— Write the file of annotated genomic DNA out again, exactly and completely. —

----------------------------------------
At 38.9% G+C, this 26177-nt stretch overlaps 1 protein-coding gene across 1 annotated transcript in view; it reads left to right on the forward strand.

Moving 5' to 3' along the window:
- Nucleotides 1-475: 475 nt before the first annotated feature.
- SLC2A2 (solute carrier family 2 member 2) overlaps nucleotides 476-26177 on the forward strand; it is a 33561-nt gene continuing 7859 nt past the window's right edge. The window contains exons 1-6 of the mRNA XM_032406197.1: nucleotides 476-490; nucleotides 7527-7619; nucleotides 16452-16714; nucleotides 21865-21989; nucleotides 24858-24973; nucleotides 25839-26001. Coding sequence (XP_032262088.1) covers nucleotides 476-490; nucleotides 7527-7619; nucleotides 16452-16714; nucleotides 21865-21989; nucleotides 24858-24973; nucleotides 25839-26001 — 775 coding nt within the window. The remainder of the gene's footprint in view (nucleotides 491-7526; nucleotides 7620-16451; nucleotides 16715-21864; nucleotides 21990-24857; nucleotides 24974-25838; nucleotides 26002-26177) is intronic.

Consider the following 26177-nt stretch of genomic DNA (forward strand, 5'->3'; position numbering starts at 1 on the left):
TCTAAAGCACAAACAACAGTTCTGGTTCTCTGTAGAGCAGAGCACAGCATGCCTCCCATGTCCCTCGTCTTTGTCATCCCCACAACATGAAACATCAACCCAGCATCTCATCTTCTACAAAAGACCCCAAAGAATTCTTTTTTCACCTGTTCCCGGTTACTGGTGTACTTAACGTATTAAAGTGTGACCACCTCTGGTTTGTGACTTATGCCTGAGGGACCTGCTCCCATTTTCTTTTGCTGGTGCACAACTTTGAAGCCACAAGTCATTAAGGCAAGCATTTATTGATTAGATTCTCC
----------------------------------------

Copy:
At 38.9% G+C, this 26177-nt stretch overlaps 1 protein-coding gene across 1 annotated transcript in view; it reads left to right on the forward strand.

Moving 5' to 3' along the window:
- Nucleotides 1-475: 475 nt before the first annotated feature.
- SLC2A2 (solute carrier family 2 member 2) overlaps nucleotides 476-26177 on the forward strand; it is a 33561-nt gene continuing 7859 nt past the window's right edge. The window contains exons 1-6 of the mRNA XM_032406197.1: nucleotides 476-490; nucleotides 7527-7619; nucleotides 16452-16714; nucleotides 21865-21989; nucleotides 24858-24973; nucleotides 25839-26001. Coding sequence (XP_032262088.1) covers nucleotides 476-490; nucleotides 7527-7619; nucleotides 16452-16714; nucleotides 21865-21989; nucleotides 24858-24973; nucleotides 25839-26001 — 775 coding nt within the window. The remainder of the gene's footprint in view (nucleotides 491-7526; nucleotides 7620-16451; nucleotides 16715-21864; nucleotides 21990-24857; nucleotides 24974-25838; nucleotides 26002-26177) is intronic.

Consider the following 26177-nt stretch of genomic DNA (forward strand, 5'->3'; position numbering starts at 1 on the left):
TCTAAAGCACAAACAACAGTTCTGGTTCTCTGTAGAGCAGAGCACAGCATGCCTCCCATGTCCCTCGTCTTTGTCATCCCCACAACATGAAACATCAACCCAGCATCTCATCTTCTACAAAAGACCCCAAAGAATTCTTTTTTCACCTGTTCCCGGTTACTGGTGTACTTAACGTATTAAAGTGTGACCACCTCTGGTTTGTGACTTATGCCTGAGGGACCTGCTCCCATTTTCTTTTGCTGGTGCACAACTTTGAAGCCACAAGTCATTAAGGCAAGCATTTATTGATTAGATTCTCC